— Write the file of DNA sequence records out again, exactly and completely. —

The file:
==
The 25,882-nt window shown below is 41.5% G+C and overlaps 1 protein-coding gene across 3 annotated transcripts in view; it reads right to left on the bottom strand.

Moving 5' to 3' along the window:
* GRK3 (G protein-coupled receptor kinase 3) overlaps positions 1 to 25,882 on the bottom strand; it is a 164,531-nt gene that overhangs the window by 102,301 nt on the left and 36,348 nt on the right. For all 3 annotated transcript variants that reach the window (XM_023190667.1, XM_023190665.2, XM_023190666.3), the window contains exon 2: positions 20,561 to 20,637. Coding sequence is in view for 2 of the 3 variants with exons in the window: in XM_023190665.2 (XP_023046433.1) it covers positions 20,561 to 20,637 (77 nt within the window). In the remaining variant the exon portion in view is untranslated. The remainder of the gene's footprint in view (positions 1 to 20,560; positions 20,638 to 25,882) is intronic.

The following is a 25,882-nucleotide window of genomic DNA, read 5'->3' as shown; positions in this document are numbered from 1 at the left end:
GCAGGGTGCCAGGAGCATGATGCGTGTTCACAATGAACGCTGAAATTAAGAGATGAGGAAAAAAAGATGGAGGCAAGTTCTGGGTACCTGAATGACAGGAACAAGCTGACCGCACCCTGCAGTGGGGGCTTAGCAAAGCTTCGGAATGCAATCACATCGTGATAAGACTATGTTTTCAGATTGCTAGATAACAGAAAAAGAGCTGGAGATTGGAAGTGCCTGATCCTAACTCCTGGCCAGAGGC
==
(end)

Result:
The 25,882-nt window shown below is 41.5% G+C and overlaps 1 protein-coding gene across 3 annotated transcripts in view; it reads right to left on the bottom strand.

Moving 5' to 3' along the window:
* GRK3 (G protein-coupled receptor kinase 3) overlaps positions 1 to 25,882 on the bottom strand; it is a 164,531-nt gene that overhangs the window by 102,301 nt on the left and 36,348 nt on the right. For all 3 annotated transcript variants that reach the window (XM_023190667.1, XM_023190665.2, XM_023190666.3), the window contains exon 2: positions 20,561 to 20,637. Coding sequence is in view for 2 of the 3 variants with exons in the window: in XM_023190665.2 (XP_023046433.1) it covers positions 20,561 to 20,637 (77 nt within the window). In the remaining variant the exon portion in view is untranslated. The remainder of the gene's footprint in view (positions 1 to 20,560; positions 20,638 to 25,882) is intronic.

The following is a 25,882-nucleotide window of genomic DNA, read 5'->3' as shown; positions in this document are numbered from 1 at the left end:
GCAGGGTGCCAGGAGCATGATGCGTGTTCACAATGAACGCTGAAATTAAGAGATGAGGAAAAAAAGATGGAGGCAAGTTCTGGGTACCTGAATGACAGGAACAAGCTGACCGCACCCTGCAGTGGGGGCTTAGCAAAGCTTCGGAATGCAATCACATCGTGATAAGACTATGTTTTCAGATTGCTAGATAACAGAAAAAGAGCTGGAGATTGGAAGTGCCTGATCCTAACTCCTGGCCAGAGGC